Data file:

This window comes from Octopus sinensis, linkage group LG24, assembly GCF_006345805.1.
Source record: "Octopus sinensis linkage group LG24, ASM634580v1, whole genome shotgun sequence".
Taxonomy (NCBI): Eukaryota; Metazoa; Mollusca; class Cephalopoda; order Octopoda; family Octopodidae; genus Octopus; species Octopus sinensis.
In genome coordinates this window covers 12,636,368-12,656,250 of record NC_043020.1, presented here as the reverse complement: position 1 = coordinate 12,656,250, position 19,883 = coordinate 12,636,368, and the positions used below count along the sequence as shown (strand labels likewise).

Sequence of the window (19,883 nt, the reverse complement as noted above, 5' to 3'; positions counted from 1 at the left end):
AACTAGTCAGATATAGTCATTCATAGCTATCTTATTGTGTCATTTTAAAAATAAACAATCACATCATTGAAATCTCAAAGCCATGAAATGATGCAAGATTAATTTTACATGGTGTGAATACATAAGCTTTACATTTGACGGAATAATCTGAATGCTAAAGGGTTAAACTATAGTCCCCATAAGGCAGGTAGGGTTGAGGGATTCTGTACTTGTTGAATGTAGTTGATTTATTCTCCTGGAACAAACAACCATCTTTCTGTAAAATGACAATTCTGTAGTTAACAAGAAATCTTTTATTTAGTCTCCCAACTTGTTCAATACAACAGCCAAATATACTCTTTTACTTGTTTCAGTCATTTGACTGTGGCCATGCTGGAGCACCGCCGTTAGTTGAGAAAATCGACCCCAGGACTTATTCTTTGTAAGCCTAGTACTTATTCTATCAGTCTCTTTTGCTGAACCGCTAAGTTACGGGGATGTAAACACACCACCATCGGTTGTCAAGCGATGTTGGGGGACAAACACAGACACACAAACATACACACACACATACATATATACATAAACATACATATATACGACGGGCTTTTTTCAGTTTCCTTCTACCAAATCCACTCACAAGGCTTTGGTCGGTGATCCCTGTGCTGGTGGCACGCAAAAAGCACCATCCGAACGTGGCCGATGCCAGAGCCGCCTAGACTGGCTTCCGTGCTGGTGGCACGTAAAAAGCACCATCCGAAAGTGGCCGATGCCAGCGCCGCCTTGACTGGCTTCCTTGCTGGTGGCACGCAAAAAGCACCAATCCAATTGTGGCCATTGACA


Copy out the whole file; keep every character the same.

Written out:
This window comes from Octopus sinensis, linkage group LG24, assembly GCF_006345805.1.
Source record: "Octopus sinensis linkage group LG24, ASM634580v1, whole genome shotgun sequence".
Taxonomy (NCBI): Eukaryota; Metazoa; Mollusca; class Cephalopoda; order Octopoda; family Octopodidae; genus Octopus; species Octopus sinensis.
In genome coordinates this window covers 12,636,368-12,656,250 of record NC_043020.1, presented here as the reverse complement: position 1 = coordinate 12,656,250, position 19,883 = coordinate 12,636,368, and the positions used below count along the sequence as shown (strand labels likewise).

Sequence of the window (19,883 nt, the reverse complement as noted above, 5' to 3'; positions counted from 1 at the left end):
AACTAGTCAGATATAGTCATTCATAGCTATCTTATTGTGTCATTTTAAAAATAAACAATCACATCATTGAAATCTCAAAGCCATGAAATGATGCAAGATTAATTTTACATGGTGTGAATACATAAGCTTTACATTTGACGGAATAATCTGAATGCTAAAGGGTTAAACTATAGTCCCCATAAGGCAGGTAGGGTTGAGGGATTCTGTACTTGTTGAATGTAGTTGATTTATTCTCCTGGAACAAACAACCATCTTTCTGTAAAATGACAATTCTGTAGTTAACAAGAAATCTTTTATTTAGTCTCCCAACTTGTTCAATACAACAGCCAAATATACTCTTTTACTTGTTTCAGTCATTTGACTGTGGCCATGCTGGAGCACCGCCGTTAGTTGAGAAAATCGACCCCAGGACTTATTCTTTGTAAGCCTAGTACTTATTCTATCAGTCTCTTTTGCTGAACCGCTAAGTTACGGGGATGTAAACACACCACCATCGGTTGTCAAGCGATGTTGGGGGACAAACACAGACACACAAACATACACACACACATACATATATACATAAACATACATATATACGACGGGCTTTTTTCAGTTTCCTTCTACCAAATCCACTCACAAGGCTTTGGTCGGTGATCCCTGTGCTGGTGGCACGCAAAAAGCACCATCCGAACGTGGCCGATGCCAGAGCCGCCTAGACTGGCTTCCGTGCTGGTGGCACGTAAAAAGCACCATCCGAAAGTGGCCGATGCCAGCGCCGCCTTGACTGGCTTCCTTGCTGGTGGCACGCAAAAAGCACCAATCCAATTGTGGCCATTGACA